So yeah, I know, I haven’t posted a blog in about 3 weeks but I am back to give an update on what has been going on with my Kenyan life since my last update as well as what is going on as we wrap up our Heston Summer Experience this week.So the last week of June I thought I was going to be going around Western Nyanza Province visiting hospitals visiting clinical officers and physicians that the MUMs program had trained in May before my arrival in Kenya. However, I thought wrong. The visitations being conducted were centered more on administrative meetings that did not pertain to what I was doing at KMET so that was a bit stressful because I had spent the week before getting excited to see some hospitals in Kenya and see a different side of healthcare than what I had been seeing in the clinic. However, the week was not wasted as I continued to perform ultrasounds in the main Corkran clinic and began more intense research on my project idea that the Heston grant money would be used for. So then after that week of initial disappointment I was told that the following week MUMs would be conducting a maternal ultrasound training for some clinic officers from South Sudan. With the violence and lack of stable economy and funds available, many of the medical school and clinic officer schools in South Sudan shut down and therefore many of these students actually came to Kisumu to try and continue their education.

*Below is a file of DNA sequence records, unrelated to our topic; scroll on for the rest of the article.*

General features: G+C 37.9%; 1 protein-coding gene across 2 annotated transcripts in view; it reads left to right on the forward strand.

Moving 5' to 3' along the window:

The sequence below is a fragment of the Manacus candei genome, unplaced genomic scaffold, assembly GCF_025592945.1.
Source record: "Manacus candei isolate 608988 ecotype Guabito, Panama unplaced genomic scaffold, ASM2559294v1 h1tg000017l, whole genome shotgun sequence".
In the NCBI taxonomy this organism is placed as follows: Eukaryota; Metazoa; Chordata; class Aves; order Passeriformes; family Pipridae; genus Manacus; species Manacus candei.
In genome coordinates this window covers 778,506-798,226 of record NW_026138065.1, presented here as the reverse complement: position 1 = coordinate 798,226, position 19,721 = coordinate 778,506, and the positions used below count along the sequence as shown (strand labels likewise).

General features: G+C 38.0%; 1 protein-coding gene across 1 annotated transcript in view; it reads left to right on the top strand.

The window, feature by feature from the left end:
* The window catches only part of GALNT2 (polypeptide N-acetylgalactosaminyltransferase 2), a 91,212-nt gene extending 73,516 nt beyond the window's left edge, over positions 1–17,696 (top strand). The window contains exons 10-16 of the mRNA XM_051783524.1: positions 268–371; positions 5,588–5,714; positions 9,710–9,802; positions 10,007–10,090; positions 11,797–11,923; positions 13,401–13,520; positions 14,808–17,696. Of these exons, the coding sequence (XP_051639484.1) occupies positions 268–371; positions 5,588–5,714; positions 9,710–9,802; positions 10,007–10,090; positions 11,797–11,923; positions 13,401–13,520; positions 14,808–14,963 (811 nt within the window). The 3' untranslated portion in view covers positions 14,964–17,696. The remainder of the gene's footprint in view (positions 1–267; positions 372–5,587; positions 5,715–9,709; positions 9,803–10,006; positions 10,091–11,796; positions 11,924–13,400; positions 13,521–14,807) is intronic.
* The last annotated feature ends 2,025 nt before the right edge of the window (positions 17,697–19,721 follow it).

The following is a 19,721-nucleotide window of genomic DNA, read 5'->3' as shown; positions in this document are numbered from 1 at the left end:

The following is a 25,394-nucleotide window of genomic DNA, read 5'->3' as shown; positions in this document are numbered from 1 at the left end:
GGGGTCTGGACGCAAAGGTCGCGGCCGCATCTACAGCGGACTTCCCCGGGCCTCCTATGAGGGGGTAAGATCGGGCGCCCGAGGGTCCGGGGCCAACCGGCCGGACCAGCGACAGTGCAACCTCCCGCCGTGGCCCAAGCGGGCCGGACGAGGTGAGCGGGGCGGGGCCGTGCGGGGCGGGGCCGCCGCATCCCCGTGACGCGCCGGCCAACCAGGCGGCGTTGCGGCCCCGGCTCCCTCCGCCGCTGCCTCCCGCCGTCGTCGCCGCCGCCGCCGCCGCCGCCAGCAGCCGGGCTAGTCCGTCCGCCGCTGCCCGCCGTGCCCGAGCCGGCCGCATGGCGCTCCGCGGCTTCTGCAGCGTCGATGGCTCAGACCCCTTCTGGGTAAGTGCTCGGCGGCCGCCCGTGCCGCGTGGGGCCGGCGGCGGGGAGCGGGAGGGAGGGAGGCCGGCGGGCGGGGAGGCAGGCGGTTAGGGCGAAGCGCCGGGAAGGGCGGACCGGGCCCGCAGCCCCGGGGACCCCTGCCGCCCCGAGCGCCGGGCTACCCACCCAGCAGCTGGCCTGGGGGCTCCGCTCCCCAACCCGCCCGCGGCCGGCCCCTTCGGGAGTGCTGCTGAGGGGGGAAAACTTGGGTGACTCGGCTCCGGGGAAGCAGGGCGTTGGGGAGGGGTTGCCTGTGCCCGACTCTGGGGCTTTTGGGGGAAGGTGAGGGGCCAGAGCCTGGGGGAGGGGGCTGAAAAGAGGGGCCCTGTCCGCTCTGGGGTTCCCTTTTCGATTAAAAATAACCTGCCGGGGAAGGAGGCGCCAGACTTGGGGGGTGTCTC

So Monday July 2nd I came to the clinic and met up with Moses, the head clinical officer here at KMET and Liddy, the director of MUMs. We gathered 3 ultrasounds from the storeroom and hopped on a matatu to the New Nyanza Provincial General Hospital (AKA Russia AKA NNPGH) which is conveniently located right down the road from KMET.